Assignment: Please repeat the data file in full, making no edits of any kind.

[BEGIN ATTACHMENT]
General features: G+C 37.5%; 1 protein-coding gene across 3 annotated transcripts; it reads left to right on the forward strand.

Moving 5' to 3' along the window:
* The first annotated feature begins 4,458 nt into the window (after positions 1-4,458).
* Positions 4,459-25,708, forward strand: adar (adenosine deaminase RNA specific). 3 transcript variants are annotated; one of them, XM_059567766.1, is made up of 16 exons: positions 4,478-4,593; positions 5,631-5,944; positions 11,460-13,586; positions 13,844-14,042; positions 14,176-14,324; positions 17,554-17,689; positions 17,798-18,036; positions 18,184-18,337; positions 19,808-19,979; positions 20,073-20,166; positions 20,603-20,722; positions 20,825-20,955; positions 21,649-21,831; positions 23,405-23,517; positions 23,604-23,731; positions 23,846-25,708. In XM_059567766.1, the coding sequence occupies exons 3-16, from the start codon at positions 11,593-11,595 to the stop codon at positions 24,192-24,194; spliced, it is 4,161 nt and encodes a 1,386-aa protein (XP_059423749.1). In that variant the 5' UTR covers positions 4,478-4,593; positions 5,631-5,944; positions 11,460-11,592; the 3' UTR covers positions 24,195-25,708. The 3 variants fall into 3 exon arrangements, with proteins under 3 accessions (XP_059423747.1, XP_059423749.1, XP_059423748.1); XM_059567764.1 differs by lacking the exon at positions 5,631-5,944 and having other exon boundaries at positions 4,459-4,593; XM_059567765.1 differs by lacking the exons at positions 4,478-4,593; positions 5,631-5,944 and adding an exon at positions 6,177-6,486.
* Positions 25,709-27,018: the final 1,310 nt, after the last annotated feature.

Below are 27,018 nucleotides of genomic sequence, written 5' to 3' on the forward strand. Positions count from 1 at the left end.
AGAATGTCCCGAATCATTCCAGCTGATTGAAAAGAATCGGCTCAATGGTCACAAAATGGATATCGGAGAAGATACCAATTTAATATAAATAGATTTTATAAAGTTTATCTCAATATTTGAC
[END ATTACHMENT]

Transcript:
General features: G+C 37.5%; 1 protein-coding gene across 3 annotated transcripts; it reads left to right on the forward strand.

Moving 5' to 3' along the window:
* The first annotated feature begins 4,458 nt into the window (after positions 1-4,458).
* Positions 4,459-25,708, forward strand: adar (adenosine deaminase RNA specific). 3 transcript variants are annotated; one of them, XM_059567766.1, is made up of 16 exons: positions 4,478-4,593; positions 5,631-5,944; positions 11,460-13,586; positions 13,844-14,042; positions 14,176-14,324; positions 17,554-17,689; positions 17,798-18,036; positions 18,184-18,337; positions 19,808-19,979; positions 20,073-20,166; positions 20,603-20,722; positions 20,825-20,955; positions 21,649-21,831; positions 23,405-23,517; positions 23,604-23,731; positions 23,846-25,708. In XM_059567766.1, the coding sequence occupies exons 3-16, from the start codon at positions 11,593-11,595 to the stop codon at positions 24,192-24,194; spliced, it is 4,161 nt and encodes a 1,386-aa protein (XP_059423749.1). In that variant the 5' UTR covers positions 4,478-4,593; positions 5,631-5,944; positions 11,460-11,592; the 3' UTR covers positions 24,195-25,708. The 3 variants fall into 3 exon arrangements, with proteins under 3 accessions (XP_059423747.1, XP_059423749.1, XP_059423748.1); XM_059567764.1 differs by lacking the exon at positions 5,631-5,944 and having other exon boundaries at positions 4,459-4,593; XM_059567765.1 differs by lacking the exons at positions 4,478-4,593; positions 5,631-5,944 and adding an exon at positions 6,177-6,486.
* Positions 25,709-27,018: the final 1,310 nt, after the last annotated feature.

Below are 27,018 nucleotides of genomic sequence, written 5' to 3' on the forward strand. Positions count from 1 at the left end.
AGAATGTCCCGAATCATTCCAGCTGATTGAAAAGAATCGGCTCAATGGTCACAAAATGGATATCGGAGAAGATACCAATTTAATATAAATAGATTTTATAAAGTTTATCTCAATATTTGAC